Features and Columns · Movies

Blood, Sweat and Latex: The Good, The Bad, and the Avant-garde

By  · Published on June 13th, 2011

by Shannon Shea

California Institute of the Arts or CalArts as it was known, informally, was set on a hill just off of the 5 freeway in Valencia, California (NOTE: It is still there, I toured it four years ago as a potential college choice for my daughter, but I’m telling a story here, right?). In 1980, when I arrived, CalArts was basically two buildings: The Main School building, and a set of dormitories. Inside the Main building, the schools were cordoned off like “Delos” in Westworld, but instead of “Westworld,” “Medievalworld,” and “Romanworld,” CalArts had the Music School, the Drama School, the Fine Arts School, the Dance School, and the Film School. The Film School, then, was subdivided into three departments: The Disney Animation School, The Live Action School, and The Film Graphics Department.

I was in the last of those three.

Keep in mind, that there was very little in the way of consumer computers in 1980 and there might have been some people messing with digital graphics at CalArts in 1980, but it was nowhere near what is being produced today.

The Disney School was the most structured of the three film schools from what I could tell. Every day, lines of students holding drawing boards and carrying plastic Art Boxes would go through the wooden double doors to attend classes in Life Drawing, Design, Animation, Color Theory, etc. And folks, that is where the structure at CalArts seemed to end.

I know very little about what went on in the Live Action school, but I do know that the “mentor” of the program was Alexander “Sandy” Mackendrick, who had directed the classics The Man in the White Suit, and The Ladykillers. All I can personally recall about the Live Action program was seeing Sandy drift down the hall (looking a bit like the character Alan Swann from My Favorite Year) being followed by a couple of skinny, hairy, film students in tow, asking questions. I had seen some of the Live Action Departments films screened at the school, but they raised more questions than provided answers.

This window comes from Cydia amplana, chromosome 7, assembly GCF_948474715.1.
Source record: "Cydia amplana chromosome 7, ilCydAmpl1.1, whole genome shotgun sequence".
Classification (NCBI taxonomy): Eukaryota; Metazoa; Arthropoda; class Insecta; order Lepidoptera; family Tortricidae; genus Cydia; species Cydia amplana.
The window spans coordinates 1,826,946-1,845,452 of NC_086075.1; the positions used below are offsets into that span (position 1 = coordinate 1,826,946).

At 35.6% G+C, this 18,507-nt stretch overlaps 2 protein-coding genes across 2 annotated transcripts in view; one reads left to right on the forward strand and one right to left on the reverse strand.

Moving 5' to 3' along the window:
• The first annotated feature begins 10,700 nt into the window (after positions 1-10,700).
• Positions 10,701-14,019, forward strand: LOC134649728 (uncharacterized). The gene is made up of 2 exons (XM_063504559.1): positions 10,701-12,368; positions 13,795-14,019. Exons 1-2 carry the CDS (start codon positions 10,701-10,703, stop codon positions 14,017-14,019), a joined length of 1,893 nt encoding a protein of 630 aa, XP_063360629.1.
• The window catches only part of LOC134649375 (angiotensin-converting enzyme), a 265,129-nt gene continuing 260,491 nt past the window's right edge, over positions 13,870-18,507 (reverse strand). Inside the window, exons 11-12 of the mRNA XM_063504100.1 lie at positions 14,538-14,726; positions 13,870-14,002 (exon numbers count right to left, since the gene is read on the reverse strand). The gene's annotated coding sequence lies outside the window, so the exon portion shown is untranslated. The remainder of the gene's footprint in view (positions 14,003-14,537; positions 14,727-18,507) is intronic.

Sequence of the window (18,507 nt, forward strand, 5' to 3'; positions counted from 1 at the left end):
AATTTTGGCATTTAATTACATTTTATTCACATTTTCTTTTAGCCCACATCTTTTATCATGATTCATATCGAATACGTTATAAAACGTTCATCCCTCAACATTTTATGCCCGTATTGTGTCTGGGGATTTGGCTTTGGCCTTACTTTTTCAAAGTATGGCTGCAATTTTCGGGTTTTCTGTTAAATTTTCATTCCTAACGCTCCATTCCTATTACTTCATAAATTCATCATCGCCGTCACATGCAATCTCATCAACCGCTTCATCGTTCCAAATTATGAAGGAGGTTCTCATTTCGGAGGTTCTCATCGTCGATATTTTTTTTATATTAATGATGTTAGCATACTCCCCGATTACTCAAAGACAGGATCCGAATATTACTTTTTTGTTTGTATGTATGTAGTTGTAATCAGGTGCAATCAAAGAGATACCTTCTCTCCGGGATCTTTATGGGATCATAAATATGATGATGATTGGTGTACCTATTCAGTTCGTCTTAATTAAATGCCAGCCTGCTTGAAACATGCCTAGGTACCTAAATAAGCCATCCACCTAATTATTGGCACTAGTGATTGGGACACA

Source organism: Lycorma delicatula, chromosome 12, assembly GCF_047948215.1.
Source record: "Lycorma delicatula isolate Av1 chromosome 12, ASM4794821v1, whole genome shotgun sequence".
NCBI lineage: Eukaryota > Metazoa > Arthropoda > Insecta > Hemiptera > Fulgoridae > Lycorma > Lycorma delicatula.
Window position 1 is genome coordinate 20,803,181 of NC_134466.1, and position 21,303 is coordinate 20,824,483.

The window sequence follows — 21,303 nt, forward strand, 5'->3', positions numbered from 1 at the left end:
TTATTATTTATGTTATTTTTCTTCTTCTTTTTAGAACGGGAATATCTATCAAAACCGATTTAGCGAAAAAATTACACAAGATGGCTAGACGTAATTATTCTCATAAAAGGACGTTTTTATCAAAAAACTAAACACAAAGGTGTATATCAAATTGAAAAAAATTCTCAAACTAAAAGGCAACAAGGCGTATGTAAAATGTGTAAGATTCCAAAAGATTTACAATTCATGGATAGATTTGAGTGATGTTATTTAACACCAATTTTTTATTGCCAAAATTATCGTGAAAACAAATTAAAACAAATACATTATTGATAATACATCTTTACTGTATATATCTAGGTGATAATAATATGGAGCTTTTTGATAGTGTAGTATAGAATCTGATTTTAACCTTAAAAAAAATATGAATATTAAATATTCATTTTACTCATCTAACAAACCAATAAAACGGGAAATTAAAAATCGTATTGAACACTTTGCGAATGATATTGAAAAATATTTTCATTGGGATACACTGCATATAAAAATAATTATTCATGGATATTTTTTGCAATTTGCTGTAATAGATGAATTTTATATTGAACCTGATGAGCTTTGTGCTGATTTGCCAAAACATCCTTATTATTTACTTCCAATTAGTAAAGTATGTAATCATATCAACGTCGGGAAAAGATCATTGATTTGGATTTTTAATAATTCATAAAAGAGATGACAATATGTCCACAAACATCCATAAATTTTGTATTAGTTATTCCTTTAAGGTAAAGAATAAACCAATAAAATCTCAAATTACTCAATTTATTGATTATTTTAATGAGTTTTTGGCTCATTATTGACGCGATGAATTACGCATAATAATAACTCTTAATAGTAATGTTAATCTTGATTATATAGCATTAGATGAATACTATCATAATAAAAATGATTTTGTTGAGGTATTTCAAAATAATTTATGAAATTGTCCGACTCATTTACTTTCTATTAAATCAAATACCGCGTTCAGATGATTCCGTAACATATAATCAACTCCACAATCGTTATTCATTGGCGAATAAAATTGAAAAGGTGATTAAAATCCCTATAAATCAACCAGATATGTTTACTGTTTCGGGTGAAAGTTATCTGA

Finally, there was the Film Graphics Program. No one was ever 100% sure what that meant. We were the students that didn’t fit into the other two programs. Some were animators, some were filmmakers, but all were personalities that I’ll never forget. Our mentor was Jules Engel, an animator from the now defunct UPA animation studios that were responsible for Mr. Magoo and Gerald McBoing-Boing. I believe the reason Jules was chosen (and this is in hindsight), was for the really surreal nature of those cartoons. Take a look sometime at the way they look and what happens in them. They are very removed from the traditional animation done by Disney, Hanna-Barberra, or even the Fleischer studio (the most surreal of the three).

When I enrolled in the school, there appeared to have been some “small writing” that I ignored, primarily because at the tender age of 17, I had no idea what it meant. But this turn of phrase affected my experience at CalArts (and the experiences of quite a few of my friends of whom I’m still in touch from those days). The turn of phrase was “Avant-garde.” CalArts was an Avant-garde School. Wikipedia defines Avant-garde thusly: